London-based designers Bartek Arendt and Kasia Bedra have built a barn-inspired house in Poland with a sloping triangular roof, designed to stand as an abstract object in the landscape (+ slideshow).
Bartek Arendt and Kasia Bedra designed 34.25° House in response to a challenging site and restrictive planning regulations. It faces north, overlooking Radunia river in north-west Poland, but had to be at least 100 metres from the water, which meant building near a neighbouring house to the south. It also had to have a pitched roof with the ridge parallel to the street to reflect the style of the barn buildings typical to the area.
To satisfy these conditions, Arendt and Bedra tilted the house beneath the roof ridge 34.25 degrees north-west, to face the valley.
"It allowed us to make better use of morning light in the bedrooms, which are on the south and east side of the house, and afternoon light in the living spaces and the terrace on the north-west side," Arendt told Dezeen. "It also provided more privacy, in case any new homes are built next door. In such case, the views and the secluded terrace would remain unaffected."
Tilting the house also freed up land in the south-west corner of the plot so the residents can grow fruit and vegetables.
"Since the plot lies on the northern slope, it is relatively difficult to grow any fruit or vegetables, so it was important to preserve the largest possible part of the plot with south-west exposure," said Arendt. "The tilted orientation of the house allowed us to do this, leaving the majority of the plot in the sun."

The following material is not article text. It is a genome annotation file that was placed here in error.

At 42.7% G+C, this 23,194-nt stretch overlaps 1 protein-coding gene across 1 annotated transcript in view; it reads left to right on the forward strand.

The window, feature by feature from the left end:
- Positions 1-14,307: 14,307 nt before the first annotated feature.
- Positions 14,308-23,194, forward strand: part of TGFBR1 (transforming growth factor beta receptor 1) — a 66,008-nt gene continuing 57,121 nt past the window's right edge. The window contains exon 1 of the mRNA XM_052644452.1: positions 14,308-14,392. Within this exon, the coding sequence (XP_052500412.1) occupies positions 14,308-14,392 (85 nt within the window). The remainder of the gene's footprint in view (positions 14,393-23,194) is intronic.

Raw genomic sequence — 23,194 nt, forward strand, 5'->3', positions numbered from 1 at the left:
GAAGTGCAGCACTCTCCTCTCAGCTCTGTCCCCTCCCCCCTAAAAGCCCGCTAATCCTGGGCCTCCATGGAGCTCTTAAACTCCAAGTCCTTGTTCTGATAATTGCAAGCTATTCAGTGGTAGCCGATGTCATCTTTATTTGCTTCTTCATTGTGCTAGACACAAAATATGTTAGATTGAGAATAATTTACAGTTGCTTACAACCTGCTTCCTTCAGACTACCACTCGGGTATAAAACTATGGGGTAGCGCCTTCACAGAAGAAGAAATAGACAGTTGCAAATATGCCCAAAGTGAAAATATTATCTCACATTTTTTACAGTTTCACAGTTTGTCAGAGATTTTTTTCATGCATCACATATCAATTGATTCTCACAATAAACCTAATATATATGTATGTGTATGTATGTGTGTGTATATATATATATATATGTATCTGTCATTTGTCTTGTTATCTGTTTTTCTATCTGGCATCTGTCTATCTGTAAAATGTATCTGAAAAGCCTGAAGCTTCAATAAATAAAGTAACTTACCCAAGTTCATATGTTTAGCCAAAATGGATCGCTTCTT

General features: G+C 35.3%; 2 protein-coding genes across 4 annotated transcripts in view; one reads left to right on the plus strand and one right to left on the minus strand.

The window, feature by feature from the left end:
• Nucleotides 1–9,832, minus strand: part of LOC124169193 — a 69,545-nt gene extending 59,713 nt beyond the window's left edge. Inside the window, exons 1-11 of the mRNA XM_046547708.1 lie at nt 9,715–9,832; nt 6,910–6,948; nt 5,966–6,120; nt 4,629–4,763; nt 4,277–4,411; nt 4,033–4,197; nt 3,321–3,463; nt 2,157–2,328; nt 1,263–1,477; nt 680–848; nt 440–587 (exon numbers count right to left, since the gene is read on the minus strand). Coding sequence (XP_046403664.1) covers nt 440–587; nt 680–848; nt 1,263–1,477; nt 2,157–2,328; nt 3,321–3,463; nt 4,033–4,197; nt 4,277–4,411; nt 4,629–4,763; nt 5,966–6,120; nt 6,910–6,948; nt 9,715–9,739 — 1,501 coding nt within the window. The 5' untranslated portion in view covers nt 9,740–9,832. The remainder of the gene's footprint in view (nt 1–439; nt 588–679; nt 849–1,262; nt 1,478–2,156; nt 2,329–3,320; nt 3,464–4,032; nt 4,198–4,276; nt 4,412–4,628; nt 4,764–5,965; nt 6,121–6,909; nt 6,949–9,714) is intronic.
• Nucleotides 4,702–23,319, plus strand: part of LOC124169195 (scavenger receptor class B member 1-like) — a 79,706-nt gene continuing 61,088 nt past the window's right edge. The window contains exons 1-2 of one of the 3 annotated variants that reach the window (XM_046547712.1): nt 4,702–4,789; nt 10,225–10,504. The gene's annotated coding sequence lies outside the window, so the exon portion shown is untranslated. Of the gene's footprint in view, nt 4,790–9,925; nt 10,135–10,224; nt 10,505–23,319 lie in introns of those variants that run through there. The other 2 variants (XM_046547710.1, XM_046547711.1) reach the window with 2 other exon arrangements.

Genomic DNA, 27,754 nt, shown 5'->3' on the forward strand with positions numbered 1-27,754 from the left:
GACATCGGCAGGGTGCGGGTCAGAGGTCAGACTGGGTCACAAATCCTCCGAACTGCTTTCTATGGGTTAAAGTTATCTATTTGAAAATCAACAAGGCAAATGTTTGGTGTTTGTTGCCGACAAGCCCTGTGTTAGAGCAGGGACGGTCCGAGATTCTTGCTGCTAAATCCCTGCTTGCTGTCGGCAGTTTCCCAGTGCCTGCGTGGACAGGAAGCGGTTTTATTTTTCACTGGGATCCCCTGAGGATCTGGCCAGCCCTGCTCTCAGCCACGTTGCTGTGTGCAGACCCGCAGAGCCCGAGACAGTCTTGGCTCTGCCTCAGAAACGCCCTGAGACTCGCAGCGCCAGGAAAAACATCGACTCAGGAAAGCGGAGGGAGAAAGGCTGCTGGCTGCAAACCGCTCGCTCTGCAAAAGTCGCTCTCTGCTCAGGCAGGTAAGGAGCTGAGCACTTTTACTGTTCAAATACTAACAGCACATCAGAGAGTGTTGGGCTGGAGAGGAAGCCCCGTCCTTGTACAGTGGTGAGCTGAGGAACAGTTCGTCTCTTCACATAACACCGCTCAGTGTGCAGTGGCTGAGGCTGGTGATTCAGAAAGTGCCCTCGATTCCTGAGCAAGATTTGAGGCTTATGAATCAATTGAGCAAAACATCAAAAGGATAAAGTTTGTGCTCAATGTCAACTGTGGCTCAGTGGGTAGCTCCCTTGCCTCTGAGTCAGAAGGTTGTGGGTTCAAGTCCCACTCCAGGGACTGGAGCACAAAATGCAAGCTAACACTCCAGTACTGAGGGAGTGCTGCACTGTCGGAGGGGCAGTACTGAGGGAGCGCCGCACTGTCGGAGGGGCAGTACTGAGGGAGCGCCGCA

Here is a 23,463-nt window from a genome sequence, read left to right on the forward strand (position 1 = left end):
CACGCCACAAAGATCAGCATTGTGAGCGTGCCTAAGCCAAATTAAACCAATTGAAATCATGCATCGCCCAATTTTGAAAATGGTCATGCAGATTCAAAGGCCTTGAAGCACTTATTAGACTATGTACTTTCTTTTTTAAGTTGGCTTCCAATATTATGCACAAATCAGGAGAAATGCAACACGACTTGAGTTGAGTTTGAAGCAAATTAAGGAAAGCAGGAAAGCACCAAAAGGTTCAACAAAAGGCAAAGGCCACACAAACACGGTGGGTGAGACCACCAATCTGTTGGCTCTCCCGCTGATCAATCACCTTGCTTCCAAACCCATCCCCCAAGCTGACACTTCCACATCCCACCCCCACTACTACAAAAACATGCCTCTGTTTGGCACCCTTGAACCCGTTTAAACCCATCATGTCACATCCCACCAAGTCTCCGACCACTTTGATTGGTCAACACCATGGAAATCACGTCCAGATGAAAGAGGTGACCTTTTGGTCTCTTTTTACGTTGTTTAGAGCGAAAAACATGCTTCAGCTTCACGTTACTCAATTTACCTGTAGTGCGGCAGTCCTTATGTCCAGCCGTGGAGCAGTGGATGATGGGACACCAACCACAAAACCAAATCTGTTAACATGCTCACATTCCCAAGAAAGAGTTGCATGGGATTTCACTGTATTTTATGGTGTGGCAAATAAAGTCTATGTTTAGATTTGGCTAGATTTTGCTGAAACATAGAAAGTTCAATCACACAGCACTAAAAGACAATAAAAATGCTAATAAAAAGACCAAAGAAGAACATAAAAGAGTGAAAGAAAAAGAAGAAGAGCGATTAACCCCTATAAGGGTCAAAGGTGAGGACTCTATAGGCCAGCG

The two-storey house has an open-plan kitchen, living space and dining area on the ground floor, with large windows on the north and west sides to maximise views of the valley.
Upstairs, three bedrooms, two bathrooms, and the corridor connecting them are arranged in an L-shape around the double-height void above the dining room.
"We wanted to achieve maximum connectivity inside, in order to allow the inhabitants to interact better and celebrate togetherness," said Arendt.
The staircase and hallway also double as a gallery for the residents’ art collection.
"One of the challenges was to provide space for the collection, but not compete with the views and landscape, so we created a sort of gallery which starts at the base of the staircase and unfolds as you walk up, opening up towards a tall canvas wall on the first floor," said Arendt.
Grey concrete bricks have been used for the facade, which are common in traditional houses in the region, and help to break down the mass the house. Painted sheet metal has been used for the roof to maintain the home's uniform appearance.
Windows are set slightly back from the facade to line up with insulation used in the walls, in order to minimise heat loss during the cold winters.
The entrance has been designed as an alcove in the south-west corner to preserve the sculptural form of the building, and provide shelter from wind, snow and rain. Its red colour contrasts with the grey bricks, and creates a visual connection with the surrounding area.
"Red seemed like a right choice, because it works beautifully with the colours of the meadow – the green of the grass, the red of poppies. It's also very common in traditional regional houses and gardens," said Arendt.
Photography is by Bartek Arendt.
Here is some more information from the designers:
34.25° House, Poland